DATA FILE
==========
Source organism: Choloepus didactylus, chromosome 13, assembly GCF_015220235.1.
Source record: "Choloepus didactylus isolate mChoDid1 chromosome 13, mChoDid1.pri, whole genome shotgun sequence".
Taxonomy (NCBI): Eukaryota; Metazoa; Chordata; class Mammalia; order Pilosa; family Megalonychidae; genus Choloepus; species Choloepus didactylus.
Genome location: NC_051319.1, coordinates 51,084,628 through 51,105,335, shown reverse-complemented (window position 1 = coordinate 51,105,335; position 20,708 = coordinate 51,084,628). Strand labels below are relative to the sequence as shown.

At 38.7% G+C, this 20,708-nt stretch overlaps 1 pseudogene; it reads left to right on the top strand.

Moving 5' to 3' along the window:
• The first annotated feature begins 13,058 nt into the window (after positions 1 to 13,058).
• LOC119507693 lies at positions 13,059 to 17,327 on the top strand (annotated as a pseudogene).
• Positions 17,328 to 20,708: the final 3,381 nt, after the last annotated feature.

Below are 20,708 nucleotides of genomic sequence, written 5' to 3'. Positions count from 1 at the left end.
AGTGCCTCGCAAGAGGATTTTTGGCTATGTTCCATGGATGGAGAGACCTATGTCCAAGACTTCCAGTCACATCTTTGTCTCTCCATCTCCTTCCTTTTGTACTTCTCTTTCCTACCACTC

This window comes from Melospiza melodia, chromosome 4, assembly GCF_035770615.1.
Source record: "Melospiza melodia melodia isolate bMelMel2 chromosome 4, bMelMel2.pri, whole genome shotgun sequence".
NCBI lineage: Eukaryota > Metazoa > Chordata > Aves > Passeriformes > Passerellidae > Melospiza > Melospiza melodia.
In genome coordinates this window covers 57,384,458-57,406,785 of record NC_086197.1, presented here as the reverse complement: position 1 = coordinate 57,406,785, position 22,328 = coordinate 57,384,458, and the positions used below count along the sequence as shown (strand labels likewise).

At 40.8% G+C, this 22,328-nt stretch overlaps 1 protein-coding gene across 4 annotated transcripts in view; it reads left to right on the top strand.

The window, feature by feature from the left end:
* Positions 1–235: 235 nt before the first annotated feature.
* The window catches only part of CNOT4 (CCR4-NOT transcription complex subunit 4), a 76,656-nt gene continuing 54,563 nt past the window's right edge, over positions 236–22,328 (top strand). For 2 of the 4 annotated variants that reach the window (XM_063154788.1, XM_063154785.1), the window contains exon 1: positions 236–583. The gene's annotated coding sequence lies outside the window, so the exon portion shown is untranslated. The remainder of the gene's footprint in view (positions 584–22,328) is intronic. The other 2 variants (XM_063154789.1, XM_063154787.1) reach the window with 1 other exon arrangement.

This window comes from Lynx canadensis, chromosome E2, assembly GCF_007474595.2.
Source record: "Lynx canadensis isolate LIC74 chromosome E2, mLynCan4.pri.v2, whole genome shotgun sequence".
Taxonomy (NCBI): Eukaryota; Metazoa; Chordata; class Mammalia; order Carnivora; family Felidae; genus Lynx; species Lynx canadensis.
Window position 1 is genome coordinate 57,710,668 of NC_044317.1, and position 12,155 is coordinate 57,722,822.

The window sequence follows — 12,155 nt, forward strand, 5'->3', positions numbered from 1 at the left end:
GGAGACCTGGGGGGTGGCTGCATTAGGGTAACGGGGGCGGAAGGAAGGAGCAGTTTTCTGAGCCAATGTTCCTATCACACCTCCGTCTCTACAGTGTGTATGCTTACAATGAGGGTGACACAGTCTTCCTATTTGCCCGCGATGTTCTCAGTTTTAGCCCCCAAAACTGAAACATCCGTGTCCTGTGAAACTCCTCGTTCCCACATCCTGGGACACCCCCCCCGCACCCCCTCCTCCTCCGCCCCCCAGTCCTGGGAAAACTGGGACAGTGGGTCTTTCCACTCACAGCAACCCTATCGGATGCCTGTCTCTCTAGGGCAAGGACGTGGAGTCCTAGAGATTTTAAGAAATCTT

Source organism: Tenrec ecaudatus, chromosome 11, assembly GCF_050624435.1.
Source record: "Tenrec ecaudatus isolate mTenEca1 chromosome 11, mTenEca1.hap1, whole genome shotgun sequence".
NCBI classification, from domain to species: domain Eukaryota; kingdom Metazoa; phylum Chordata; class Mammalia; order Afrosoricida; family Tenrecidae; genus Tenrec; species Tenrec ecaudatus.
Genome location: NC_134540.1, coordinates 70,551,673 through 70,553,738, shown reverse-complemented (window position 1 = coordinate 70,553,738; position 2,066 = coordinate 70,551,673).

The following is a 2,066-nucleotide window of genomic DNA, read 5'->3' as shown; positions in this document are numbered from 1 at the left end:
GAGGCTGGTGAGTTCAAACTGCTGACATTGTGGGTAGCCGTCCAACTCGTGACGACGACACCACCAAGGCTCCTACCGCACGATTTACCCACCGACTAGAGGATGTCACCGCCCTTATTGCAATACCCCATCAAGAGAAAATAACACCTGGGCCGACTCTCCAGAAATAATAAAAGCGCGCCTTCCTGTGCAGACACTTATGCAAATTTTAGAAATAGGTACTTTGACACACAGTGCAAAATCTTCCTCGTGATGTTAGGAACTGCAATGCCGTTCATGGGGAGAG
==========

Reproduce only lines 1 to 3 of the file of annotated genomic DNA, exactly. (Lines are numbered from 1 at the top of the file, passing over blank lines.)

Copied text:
Source organism: Choloepus didactylus, chromosome 13, assembly GCF_015220235.1.
Source record: "Choloepus didactylus isolate mChoDid1 chromosome 13, mChoDid1.pri, whole genome shotgun sequence".
Taxonomy (NCBI): Eukaryota; Metazoa; Chordata; class Mammalia; order Pilosa; family Megalonychidae; genus Choloepus; species Choloepus didactylus.